Tibet - bca’ yig
In Tibet, texts that contain rules on life in the monastery are generally called bca’ yig, although a plethora of names exists for texts that in some way deal with monastic organization of the monastery.
The earliest extant work containing instructions for a monastic organization stems from the late 12th century. This first bca’ yig-like text contains prescriptions for aspects of monastic governance and consists of instructions given by Lama Zhang (i.e. Zhang Brtson ’grus Grags pa [1123–1193]), written down and preserved in his collected works (Tib. Gsung ’bum; Ellingson, 1989, 208).
According to tradition, it was recorded as an oral testament directed to his successors at the monastery of ’Tshal gung thang. It is said to have been spoken when Lama Zhang was close to dying, thus either in or before 1193.
Just like the terms kriyākāra and katikāvata, the word bca’ yig, which previous scholars have connected only to monastic regulations, may also apply to non-monastic groups, such as lay people in retreat or tantric practitioners. Some rulebooks that bear this name even serve to guide lay communities and are more or less secular in nature.
Whereas the lion’s share of texts containing monastic rules in Sri Lanka were issued for the entire monastic community and while East Asian texts consisted of rules mostly intended for one single school, the rulebooks in Tibet more often than not were written for one single monastery.
The traditional claim is that each monastery of some renown needed to possess at least one set of guidelines (personal communication, July 2012). Interestingly, the surviving bca’ yig written for nunneries are far and few between: I have counted three so far (Jansen, forthcoming).
Monastic guidelines written for Tibetan monasteries can abound with local flavor and interesting details, a sign that they were written by someone invested in the monastery, often an abbot or an important incarnation stationed there. This literature can also be very generic, particularly when writ- ten by one less involved in the monastery. Just as in the Sinhalese context, in Tibet monastic rules were sometimes tools of the state.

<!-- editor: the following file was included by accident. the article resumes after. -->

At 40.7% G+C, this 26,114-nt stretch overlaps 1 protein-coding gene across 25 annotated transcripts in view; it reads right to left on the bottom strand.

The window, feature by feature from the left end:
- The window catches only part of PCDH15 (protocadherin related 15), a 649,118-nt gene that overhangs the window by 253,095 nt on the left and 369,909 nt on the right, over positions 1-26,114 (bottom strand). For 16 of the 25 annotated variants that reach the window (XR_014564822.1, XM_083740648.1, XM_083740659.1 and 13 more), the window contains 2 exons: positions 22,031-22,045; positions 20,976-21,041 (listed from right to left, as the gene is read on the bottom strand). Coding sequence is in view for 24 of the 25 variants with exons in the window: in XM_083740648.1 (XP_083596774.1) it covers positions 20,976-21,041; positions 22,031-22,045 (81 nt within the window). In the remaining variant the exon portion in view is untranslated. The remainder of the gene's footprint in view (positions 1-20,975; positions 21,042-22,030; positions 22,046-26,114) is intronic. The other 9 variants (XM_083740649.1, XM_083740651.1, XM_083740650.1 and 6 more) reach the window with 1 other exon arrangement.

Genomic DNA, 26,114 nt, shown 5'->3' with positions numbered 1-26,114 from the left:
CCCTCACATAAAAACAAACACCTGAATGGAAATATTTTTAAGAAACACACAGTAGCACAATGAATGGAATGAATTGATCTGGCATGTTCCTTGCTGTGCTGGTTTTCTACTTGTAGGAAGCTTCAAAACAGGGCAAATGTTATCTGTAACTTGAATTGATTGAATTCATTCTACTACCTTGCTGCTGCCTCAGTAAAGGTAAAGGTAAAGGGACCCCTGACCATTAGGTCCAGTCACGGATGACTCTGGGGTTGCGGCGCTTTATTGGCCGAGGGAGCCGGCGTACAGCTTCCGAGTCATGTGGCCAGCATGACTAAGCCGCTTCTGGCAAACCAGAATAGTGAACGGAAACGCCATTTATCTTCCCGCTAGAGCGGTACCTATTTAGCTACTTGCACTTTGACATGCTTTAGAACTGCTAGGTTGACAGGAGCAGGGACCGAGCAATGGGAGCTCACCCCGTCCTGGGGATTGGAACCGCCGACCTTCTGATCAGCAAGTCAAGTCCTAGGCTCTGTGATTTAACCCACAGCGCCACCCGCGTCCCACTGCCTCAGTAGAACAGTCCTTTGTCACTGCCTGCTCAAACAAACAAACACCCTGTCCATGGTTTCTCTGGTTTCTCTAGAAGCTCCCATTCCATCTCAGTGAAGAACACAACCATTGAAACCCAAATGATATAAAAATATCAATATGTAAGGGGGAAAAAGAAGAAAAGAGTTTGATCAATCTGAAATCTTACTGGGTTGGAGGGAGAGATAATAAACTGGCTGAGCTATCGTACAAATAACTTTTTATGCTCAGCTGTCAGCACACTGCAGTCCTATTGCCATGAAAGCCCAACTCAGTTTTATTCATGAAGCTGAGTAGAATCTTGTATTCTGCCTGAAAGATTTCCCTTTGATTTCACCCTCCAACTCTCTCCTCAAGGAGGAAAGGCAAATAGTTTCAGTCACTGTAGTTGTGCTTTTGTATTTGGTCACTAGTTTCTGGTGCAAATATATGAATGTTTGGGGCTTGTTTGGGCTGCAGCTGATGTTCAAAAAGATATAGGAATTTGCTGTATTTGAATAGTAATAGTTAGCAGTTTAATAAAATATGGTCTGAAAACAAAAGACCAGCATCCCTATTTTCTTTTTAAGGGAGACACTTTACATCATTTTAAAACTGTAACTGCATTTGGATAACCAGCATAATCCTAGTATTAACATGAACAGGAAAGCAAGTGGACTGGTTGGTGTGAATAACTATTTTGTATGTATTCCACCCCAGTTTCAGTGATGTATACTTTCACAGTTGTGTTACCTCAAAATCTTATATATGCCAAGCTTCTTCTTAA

These particular bca’ yig have the aim to restructure the monastery’s religio- political alliances and often contain rules for monasteries that are both physically and “religiously” far removed from the author’s effective power.
The latter composed at least 38 monastic guidelines, almost all of which were intended for monasteries outside of central Tibet – that is to say, beyond the direct rule of the Tibetan government (Thub bstan Rgya mtsho, vol. IV, 1981–1982).
These monasteries presumably already had monastic constitutions of their own, but issuing these constitutions was to a great extent a political act, a way to draw monasteries – mainly located in Kham and Amdo, regions that were not well-known for their allegiance to the central Tibetan government – into the political and religious sphere of the Dalai Lama.
An example is the bca’ yig written for all Sikkimese monasteries in 1909, in which it is said that it is a work “in accordance with all the monasteries’ own rules, the local customs, [people’s] dispositions, capacities and intentions” (Jansen, 2014; Schuh & Dagyab, 1978, 269–270).
We can see that when structural changes took place in a particular monastery – for example, when it changed affiliation or had been rebuilt after destruction, or even when the education program was expanded – the bca’ yig of that monastery was seen to be in need of revision or replacement.
This is not unlike the notion prevalent among the authors of the katikāvata: some of these Sinhalese monastic codes state that they were renewed in accordance with the changing times (Ratnapala, 1971, 164).